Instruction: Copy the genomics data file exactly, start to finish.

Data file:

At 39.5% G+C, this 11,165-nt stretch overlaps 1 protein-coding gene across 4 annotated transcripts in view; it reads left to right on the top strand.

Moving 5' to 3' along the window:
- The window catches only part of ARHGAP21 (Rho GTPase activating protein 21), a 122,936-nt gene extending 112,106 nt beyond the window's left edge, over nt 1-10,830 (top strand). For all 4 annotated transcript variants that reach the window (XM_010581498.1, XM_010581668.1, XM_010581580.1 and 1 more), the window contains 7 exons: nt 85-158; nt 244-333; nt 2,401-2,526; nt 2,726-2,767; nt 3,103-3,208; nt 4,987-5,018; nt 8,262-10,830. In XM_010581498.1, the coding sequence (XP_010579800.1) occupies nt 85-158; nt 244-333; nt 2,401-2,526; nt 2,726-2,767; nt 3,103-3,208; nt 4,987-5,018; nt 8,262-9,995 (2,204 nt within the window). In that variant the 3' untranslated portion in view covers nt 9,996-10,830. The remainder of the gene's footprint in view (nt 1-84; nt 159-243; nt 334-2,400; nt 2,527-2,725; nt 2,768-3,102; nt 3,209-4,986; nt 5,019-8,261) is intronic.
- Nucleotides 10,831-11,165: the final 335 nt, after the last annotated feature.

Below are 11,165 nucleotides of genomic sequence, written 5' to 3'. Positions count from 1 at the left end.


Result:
At 39.5% G+C, this 11,165-nt stretch overlaps 1 protein-coding gene across 4 annotated transcripts in view; it reads left to right on the top strand.

Moving 5' to 3' along the window:
- The window catches only part of ARHGAP21 (Rho GTPase activating protein 21), a 122,936-nt gene extending 112,106 nt beyond the window's left edge, over nt 1-10,830 (top strand). For all 4 annotated transcript variants that reach the window (XM_010581498.1, XM_010581668.1, XM_010581580.1 and 1 more), the window contains 7 exons: nt 85-158; nt 244-333; nt 2,401-2,526; nt 2,726-2,767; nt 3,103-3,208; nt 4,987-5,018; nt 8,262-10,830. In XM_010581498.1, the coding sequence (XP_010579800.1) occupies nt 85-158; nt 244-333; nt 2,401-2,526; nt 2,726-2,767; nt 3,103-3,208; nt 4,987-5,018; nt 8,262-9,995 (2,204 nt within the window). In that variant the 3' untranslated portion in view covers nt 9,996-10,830. The remainder of the gene's footprint in view (nt 1-84; nt 159-243; nt 334-2,400; nt 2,527-2,725; nt 2,768-3,102; nt 3,209-4,986; nt 5,019-8,261) is intronic.
- Nucleotides 10,831-11,165: the final 335 nt, after the last annotated feature.

Below are 11,165 nucleotides of genomic sequence, written 5' to 3'. Positions count from 1 at the left end.